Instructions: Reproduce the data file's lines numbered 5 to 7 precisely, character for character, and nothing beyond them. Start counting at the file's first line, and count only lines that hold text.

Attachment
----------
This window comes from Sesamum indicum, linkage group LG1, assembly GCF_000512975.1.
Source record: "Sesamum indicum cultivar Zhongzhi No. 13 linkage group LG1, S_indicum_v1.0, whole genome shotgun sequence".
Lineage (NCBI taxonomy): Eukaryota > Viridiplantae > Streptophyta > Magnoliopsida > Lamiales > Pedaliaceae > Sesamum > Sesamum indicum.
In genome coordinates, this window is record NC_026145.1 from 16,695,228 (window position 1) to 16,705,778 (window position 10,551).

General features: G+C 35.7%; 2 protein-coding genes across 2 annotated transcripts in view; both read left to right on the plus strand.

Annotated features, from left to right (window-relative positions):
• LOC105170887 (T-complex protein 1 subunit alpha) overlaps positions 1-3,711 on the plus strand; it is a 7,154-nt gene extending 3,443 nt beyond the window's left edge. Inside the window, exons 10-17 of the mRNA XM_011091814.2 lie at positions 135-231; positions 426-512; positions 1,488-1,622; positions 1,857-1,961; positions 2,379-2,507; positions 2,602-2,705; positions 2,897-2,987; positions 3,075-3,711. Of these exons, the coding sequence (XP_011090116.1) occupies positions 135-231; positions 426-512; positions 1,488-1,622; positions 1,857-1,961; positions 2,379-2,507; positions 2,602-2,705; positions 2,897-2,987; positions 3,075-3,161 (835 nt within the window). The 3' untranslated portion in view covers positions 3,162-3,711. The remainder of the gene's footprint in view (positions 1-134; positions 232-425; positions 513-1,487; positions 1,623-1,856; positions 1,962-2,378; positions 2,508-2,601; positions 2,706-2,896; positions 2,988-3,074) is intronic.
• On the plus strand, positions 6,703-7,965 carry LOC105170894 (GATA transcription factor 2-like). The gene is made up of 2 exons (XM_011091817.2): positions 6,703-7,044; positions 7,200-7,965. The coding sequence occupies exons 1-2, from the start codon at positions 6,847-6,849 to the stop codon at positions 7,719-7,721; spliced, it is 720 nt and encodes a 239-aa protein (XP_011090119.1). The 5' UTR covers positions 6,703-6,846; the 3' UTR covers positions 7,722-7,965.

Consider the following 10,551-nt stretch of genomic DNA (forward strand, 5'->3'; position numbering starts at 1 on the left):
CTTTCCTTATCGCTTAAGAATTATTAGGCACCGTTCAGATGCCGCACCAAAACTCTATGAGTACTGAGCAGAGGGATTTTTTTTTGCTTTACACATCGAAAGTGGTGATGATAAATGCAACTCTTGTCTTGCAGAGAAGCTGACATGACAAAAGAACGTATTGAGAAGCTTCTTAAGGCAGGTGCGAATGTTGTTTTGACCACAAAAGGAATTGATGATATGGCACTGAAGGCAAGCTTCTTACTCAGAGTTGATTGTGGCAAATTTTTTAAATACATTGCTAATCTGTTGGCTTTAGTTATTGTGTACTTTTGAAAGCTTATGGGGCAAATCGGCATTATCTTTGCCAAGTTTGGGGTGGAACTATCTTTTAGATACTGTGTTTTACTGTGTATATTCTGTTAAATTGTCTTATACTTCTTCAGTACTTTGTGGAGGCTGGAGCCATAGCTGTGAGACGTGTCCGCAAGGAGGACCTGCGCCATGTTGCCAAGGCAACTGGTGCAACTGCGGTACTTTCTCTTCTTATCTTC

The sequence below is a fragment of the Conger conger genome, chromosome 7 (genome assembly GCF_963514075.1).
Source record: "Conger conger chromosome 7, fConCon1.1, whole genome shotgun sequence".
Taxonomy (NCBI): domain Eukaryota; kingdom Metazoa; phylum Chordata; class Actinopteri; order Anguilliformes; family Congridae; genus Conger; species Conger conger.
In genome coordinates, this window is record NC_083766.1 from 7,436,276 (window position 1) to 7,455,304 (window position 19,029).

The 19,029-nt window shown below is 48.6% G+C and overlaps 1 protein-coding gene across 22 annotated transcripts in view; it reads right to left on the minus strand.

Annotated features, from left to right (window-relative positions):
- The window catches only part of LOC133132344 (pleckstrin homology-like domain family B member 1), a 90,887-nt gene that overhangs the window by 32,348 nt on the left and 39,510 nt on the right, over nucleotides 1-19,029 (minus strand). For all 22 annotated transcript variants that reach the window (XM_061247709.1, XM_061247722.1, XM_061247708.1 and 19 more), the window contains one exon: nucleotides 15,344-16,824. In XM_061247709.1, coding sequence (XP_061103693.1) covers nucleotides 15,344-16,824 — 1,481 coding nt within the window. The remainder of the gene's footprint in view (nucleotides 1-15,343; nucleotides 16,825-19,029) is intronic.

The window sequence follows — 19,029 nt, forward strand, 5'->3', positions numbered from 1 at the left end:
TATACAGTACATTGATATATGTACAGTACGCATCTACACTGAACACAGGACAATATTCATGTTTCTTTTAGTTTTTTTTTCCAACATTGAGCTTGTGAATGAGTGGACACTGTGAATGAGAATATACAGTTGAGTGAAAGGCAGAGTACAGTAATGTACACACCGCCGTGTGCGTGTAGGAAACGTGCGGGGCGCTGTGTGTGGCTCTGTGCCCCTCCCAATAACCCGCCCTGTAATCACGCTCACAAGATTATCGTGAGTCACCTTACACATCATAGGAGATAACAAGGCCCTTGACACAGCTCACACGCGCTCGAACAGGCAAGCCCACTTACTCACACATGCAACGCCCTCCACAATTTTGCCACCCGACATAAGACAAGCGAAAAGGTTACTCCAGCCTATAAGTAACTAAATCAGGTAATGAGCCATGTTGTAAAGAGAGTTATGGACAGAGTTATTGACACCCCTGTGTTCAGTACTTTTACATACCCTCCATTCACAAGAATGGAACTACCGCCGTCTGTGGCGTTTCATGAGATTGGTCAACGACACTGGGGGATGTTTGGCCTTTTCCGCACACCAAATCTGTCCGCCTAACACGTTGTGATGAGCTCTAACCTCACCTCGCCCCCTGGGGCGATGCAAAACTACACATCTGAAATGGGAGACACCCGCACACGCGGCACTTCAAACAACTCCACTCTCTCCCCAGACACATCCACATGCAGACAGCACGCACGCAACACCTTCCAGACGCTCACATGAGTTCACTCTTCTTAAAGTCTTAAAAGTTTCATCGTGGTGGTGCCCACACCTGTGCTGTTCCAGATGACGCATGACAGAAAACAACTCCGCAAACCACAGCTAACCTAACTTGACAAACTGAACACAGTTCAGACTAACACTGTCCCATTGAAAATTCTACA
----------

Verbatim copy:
General features: G+C 35.7%; 2 protein-coding genes across 2 annotated transcripts in view; both read left to right on the plus strand.

Annotated features, from left to right (window-relative positions):
• LOC105170887 (T-complex protein 1 subunit alpha) overlaps positions 1-3,711 on the plus strand; it is a 7,154-nt gene extending 3,443 nt beyond the window's left edge. Inside the window, exons 10-17 of the mRNA XM_011091814.2 lie at positions 135-231; positions 426-512; positions 1,488-1,622; positions 1,857-1,961; positions 2,379-2,507; positions 2,602-2,705; positions 2,897-2,987; positions 3,075-3,711. Of these exons, the coding sequence (XP_011090116.1) occupies positions 135-231; positions 426-512; positions 1,488-1,622; positions 1,857-1,961; positions 2,379-2,507; positions 2,602-2,705; positions 2,897-2,987; positions 3,075-3,161 (835 nt within the window). The 3' untranslated portion in view covers positions 3,162-3,711. The remainder of the gene's footprint in view (positions 1-134; positions 232-425; positions 513-1,487; positions 1,623-1,856; positions 1,962-2,378; positions 2,508-2,601; positions 2,706-2,896; positions 2,988-3,074) is intronic.